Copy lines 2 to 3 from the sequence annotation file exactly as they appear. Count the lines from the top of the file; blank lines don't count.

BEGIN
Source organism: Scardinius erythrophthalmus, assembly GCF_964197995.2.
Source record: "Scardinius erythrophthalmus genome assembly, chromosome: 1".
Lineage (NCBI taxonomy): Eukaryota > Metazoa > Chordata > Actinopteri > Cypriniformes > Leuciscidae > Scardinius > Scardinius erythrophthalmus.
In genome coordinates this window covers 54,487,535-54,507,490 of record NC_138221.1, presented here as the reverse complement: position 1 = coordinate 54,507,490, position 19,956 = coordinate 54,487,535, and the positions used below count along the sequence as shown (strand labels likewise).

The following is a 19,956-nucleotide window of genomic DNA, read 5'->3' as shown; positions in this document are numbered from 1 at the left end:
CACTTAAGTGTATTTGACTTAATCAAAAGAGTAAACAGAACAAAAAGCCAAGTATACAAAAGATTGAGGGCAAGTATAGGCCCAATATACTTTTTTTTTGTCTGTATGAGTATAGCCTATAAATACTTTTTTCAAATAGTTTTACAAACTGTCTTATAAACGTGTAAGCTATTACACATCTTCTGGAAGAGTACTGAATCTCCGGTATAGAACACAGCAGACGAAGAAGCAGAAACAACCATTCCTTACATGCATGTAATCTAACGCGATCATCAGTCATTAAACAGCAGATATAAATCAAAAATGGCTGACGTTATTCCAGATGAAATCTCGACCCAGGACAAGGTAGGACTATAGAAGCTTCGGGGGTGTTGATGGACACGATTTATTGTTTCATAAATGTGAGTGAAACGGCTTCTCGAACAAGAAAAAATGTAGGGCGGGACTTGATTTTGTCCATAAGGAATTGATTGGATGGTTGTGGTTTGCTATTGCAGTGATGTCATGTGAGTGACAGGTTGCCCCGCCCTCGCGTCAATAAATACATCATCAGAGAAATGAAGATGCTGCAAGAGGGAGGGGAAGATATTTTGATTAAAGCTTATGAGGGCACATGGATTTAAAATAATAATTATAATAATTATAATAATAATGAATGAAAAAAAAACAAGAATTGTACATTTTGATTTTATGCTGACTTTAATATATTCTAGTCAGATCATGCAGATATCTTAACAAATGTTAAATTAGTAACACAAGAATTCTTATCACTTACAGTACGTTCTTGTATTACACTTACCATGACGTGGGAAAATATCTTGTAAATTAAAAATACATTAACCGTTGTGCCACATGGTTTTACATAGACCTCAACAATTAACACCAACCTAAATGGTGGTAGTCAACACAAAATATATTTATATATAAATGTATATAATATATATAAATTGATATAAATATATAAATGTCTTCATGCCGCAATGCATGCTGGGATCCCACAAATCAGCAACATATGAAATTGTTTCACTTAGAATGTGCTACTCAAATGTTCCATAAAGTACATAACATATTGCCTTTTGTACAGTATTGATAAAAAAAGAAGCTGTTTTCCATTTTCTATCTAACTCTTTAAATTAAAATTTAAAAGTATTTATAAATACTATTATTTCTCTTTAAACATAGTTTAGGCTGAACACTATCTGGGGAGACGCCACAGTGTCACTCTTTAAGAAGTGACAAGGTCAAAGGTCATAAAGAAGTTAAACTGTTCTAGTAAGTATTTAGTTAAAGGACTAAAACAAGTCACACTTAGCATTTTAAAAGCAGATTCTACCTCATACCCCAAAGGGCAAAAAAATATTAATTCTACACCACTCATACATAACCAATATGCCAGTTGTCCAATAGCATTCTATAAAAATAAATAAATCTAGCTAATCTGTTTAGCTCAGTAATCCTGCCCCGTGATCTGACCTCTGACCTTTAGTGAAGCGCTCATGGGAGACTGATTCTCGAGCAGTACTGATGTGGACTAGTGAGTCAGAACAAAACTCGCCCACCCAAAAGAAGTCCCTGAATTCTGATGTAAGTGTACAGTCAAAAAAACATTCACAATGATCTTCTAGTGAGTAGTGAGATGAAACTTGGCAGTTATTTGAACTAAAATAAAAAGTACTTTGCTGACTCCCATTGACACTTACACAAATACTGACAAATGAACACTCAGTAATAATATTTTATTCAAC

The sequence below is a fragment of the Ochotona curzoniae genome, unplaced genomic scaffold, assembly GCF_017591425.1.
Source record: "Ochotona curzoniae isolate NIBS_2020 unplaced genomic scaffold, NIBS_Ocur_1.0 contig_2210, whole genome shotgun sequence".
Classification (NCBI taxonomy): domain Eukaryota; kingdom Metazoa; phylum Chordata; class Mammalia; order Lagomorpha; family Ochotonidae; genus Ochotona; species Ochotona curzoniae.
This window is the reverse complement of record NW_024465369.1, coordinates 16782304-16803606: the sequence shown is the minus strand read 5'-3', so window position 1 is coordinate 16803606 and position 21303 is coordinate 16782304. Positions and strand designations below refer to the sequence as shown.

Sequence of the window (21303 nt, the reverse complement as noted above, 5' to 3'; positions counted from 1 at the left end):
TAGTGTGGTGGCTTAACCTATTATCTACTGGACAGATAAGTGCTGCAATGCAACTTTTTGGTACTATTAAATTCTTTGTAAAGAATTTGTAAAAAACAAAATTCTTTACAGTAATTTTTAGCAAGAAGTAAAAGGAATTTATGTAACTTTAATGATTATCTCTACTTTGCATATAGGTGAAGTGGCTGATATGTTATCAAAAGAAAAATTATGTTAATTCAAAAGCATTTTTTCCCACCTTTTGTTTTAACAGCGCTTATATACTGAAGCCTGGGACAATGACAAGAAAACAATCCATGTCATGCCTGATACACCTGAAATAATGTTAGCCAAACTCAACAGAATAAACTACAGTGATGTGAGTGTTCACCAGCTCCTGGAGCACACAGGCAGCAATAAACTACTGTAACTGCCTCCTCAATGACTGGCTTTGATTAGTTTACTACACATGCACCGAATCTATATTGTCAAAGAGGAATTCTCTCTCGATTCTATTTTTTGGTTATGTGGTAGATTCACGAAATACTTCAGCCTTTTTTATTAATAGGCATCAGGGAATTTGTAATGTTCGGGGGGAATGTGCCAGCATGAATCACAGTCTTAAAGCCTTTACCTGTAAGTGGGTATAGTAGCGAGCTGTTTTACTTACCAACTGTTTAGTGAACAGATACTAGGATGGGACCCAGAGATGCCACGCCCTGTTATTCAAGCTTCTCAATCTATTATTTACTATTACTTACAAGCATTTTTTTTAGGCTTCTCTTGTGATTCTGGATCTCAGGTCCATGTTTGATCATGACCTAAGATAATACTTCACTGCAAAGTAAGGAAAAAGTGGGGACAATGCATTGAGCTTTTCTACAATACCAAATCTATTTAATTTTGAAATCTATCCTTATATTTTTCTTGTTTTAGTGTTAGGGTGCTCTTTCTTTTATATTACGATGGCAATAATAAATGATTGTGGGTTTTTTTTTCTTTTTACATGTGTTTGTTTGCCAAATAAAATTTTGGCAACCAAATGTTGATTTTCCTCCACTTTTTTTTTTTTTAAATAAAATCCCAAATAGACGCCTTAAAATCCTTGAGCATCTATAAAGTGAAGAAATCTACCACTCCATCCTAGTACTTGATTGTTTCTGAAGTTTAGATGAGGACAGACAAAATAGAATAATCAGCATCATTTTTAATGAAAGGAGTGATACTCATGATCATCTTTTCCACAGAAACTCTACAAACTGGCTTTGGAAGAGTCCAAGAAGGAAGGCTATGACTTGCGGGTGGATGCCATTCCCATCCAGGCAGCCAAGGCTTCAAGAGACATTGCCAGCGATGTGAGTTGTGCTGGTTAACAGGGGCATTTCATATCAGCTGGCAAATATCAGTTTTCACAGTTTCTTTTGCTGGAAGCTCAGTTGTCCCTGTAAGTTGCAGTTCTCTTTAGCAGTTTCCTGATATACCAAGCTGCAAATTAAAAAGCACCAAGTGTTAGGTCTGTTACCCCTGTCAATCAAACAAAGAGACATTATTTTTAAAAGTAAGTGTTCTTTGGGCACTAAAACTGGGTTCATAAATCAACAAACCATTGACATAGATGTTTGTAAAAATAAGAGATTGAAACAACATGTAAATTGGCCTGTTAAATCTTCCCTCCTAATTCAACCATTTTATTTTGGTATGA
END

Source record: "Scardinius erythrophthalmus genome assembly, chromosome: 1".
Lineage (NCBI taxonomy): Eukaryota > Metazoa > Chordata > Actinopteri > Cypriniformes > Leuciscidae > Scardinius > Scardinius erythrophthalmus.